I caught up with Dallas agent Scott Deakins, who has sold a lot of Arts District condos, for his take on Museum Tower’s generous proposal, a proposal Greene told the DBJ would reduce profitability of the project somewhat.

CD: So Scott, you’ve been out of town, and you come back in and hear the news about Museum Tower’s offer to re-do essentially the Nasher’s roof. Were you surprised?

SD: It’s good to be back.  Paris says hi, btw!  No, I’m not surprised, this situation gets dumb and dumber. All you can do is roll your eyes.  Last year they asked the Nasher to grow taller trees ( to offset the glare) and now they want to replace the roof, which in itself is a significant architectural detail.  Give me a break.

CD: I’m particularly interested in your views since you have sold so many homes in the Arts District, and you live there (right?) This doesn’t seem reasonable to you? Why not?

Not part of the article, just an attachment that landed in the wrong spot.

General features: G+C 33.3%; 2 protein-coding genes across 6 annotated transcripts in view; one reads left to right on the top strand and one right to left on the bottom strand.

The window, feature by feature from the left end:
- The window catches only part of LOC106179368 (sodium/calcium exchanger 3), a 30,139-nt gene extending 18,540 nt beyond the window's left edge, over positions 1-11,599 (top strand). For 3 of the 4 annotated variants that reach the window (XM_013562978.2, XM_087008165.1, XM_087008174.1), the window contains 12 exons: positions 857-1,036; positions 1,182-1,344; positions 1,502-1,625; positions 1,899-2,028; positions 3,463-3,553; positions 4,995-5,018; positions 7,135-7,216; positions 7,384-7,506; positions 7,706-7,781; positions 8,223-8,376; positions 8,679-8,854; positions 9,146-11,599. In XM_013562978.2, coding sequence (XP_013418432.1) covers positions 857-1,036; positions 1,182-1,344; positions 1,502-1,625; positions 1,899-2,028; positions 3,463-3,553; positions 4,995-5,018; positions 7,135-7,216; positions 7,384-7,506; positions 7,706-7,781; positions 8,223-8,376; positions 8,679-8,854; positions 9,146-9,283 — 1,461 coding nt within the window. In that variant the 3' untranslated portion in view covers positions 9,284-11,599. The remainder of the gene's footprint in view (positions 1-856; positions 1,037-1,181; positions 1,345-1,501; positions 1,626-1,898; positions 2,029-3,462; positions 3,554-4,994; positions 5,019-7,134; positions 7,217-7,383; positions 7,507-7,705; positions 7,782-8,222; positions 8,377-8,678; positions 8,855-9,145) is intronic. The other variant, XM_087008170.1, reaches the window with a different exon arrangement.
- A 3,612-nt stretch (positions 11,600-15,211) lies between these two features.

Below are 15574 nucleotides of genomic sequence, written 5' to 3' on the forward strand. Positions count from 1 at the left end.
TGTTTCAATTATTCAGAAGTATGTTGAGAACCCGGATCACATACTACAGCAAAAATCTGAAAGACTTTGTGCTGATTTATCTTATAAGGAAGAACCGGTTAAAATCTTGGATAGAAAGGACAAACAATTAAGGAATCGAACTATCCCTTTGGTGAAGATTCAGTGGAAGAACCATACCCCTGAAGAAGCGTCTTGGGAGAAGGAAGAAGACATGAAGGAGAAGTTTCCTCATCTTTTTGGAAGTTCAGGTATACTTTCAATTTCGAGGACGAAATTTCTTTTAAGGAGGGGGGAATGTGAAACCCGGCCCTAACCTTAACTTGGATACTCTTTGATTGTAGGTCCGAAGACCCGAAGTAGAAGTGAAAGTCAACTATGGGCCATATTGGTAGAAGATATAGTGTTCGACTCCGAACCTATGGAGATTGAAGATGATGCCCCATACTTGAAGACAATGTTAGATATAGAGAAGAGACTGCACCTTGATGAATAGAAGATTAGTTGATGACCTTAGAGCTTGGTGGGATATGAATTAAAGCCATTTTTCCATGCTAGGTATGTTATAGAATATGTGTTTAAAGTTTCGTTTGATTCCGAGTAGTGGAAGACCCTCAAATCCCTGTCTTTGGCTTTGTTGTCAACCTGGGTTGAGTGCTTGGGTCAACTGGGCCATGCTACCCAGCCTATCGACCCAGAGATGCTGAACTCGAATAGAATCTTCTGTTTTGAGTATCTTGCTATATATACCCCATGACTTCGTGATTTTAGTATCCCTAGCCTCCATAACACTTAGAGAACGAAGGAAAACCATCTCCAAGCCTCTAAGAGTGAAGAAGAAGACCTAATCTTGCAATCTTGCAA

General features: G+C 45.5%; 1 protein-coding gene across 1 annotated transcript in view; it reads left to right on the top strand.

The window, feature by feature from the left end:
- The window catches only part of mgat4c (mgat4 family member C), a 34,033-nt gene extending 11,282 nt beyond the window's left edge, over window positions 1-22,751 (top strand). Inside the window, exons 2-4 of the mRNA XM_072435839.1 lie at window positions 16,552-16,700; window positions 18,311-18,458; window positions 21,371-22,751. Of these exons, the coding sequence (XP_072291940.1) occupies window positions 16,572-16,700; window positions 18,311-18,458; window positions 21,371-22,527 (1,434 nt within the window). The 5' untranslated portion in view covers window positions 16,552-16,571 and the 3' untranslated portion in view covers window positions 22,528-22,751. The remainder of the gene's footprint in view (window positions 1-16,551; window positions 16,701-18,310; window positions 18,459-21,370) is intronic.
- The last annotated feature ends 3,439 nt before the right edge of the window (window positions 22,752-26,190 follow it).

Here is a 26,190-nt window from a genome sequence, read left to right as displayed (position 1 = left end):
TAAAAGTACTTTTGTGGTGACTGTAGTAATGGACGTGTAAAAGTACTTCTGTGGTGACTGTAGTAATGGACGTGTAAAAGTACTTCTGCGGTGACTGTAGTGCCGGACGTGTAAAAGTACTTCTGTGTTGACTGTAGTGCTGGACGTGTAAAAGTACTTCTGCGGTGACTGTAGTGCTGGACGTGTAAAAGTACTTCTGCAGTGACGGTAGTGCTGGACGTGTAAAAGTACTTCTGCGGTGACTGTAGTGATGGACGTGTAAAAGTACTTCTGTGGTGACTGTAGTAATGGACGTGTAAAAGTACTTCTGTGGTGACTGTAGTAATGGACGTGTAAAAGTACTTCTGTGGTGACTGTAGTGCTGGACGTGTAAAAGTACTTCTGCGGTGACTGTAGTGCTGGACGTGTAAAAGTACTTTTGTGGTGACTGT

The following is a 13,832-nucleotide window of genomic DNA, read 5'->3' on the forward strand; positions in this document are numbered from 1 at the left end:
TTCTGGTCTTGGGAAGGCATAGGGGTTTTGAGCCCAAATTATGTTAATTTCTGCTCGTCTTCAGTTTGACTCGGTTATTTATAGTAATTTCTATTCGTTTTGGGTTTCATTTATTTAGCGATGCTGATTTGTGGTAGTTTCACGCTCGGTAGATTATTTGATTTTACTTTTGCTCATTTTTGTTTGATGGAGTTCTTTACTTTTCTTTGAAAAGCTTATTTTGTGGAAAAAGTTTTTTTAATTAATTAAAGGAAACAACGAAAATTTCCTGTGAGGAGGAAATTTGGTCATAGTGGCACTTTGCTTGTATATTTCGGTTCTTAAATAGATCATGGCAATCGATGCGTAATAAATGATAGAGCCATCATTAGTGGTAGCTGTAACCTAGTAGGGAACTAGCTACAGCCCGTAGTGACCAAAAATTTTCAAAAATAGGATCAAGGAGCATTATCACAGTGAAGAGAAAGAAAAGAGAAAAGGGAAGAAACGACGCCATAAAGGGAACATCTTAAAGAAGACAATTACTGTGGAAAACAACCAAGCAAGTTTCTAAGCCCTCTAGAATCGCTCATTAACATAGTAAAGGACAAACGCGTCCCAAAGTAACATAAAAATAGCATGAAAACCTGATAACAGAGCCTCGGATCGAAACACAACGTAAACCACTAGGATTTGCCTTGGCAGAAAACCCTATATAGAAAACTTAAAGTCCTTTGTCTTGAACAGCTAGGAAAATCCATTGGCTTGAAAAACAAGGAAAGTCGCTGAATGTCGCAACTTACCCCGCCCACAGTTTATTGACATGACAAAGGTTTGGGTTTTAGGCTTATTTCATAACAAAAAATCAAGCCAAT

SD: Yes, I live in the Arts District and no, it is not reasonable for a variety of reasons; why punish the victim in all of this?  The Nasher didn’t ask for this.

Also, this is not just hurting the museum part of the Nasher-what about the loss of the landscape in the sculpture garden?  What about the loss of the James Turrell Skyspace installation (see below).  This problem also affects Klyde Warren Park, drivers on Woodall Freeway. I have calls all the time from clients at One Arts complaining about the glare from the building from the morning (eastern) sun.  This is a 360 degree problem.

CD: You told me that a recent article in the New York Times by Wil Hylton almost mourned for Skyspace – and that everyone who wants to understand the function of light should read this: “One of my favorite Turrell pieces is the Skyspace “Tending (Blue),” which is inside a small stone building behind the Nasher Sculpture Center in Dallas. To reach the piece, you pass through a Renzo Piano-designed building filled with northern light, then you cross the clean, clear lines of a landscape by Peter Walker. By the time you enter the Skyspace, the city of Dallas is long forgotten. I once lost the better part of a day inside, staring up as clouds lofted and flattened against the ceiling. But last year, a mirrored skyscraper went up nearby, reflecting glare into the building, killing plants in the garden and looming into view of the Skyspace. The museum had to close it.